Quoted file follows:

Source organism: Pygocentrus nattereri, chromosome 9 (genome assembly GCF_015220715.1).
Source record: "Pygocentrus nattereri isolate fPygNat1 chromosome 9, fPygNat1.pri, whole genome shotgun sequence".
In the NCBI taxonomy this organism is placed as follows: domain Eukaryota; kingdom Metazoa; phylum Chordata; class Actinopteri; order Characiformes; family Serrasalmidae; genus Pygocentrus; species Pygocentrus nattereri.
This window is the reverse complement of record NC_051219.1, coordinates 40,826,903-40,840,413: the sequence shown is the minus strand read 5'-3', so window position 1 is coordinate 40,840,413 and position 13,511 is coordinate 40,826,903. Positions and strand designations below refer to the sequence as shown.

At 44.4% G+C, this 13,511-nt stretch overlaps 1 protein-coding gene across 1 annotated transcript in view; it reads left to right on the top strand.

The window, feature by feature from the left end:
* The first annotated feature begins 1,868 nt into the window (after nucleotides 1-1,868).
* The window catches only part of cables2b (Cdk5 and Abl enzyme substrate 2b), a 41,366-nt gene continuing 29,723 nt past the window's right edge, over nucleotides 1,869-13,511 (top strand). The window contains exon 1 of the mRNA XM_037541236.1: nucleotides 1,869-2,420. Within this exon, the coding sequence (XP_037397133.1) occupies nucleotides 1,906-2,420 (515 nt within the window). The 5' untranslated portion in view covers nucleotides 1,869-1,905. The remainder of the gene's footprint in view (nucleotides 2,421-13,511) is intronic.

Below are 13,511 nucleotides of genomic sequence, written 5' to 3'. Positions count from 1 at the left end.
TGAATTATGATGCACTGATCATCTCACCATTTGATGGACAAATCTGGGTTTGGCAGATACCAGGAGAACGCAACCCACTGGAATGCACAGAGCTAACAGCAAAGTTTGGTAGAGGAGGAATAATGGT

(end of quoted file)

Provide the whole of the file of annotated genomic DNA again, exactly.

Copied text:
Source organism: Pygocentrus nattereri, chromosome 9 (genome assembly GCF_015220715.1).
Source record: "Pygocentrus nattereri isolate fPygNat1 chromosome 9, fPygNat1.pri, whole genome shotgun sequence".
In the NCBI taxonomy this organism is placed as follows: domain Eukaryota; kingdom Metazoa; phylum Chordata; class Actinopteri; order Characiformes; family Serrasalmidae; genus Pygocentrus; species Pygocentrus nattereri.
This window is the reverse complement of record NC_051219.1, coordinates 40,826,903-40,840,413: the sequence shown is the minus strand read 5'-3', so window position 1 is coordinate 40,840,413 and position 13,511 is coordinate 40,826,903. Positions and strand designations below refer to the sequence as shown.

At 44.4% G+C, this 13,511-nt stretch overlaps 1 protein-coding gene across 1 annotated transcript in view; it reads left to right on the top strand.

The window, feature by feature from the left end:
* The first annotated feature begins 1,868 nt into the window (after nucleotides 1-1,868).
* The window catches only part of cables2b (Cdk5 and Abl enzyme substrate 2b), a 41,366-nt gene continuing 29,723 nt past the window's right edge, over nucleotides 1,869-13,511 (top strand). The window contains exon 1 of the mRNA XM_037541236.1: nucleotides 1,869-2,420. Within this exon, the coding sequence (XP_037397133.1) occupies nucleotides 1,906-2,420 (515 nt within the window). The 5' untranslated portion in view covers nucleotides 1,869-1,905. The remainder of the gene's footprint in view (nucleotides 2,421-13,511) is intronic.

Below are 13,511 nucleotides of genomic sequence, written 5' to 3'. Positions count from 1 at the left end.
TGAATTATGATGCACTGATCATCTCACCATTTGATGGACAAATCTGGGTTTGGCAGATACCAGGAGAACGCAACCCACTGGAATGCACAGAGCTAACAGCAAAGTTTGGTAGAGGAGGAATAATGGT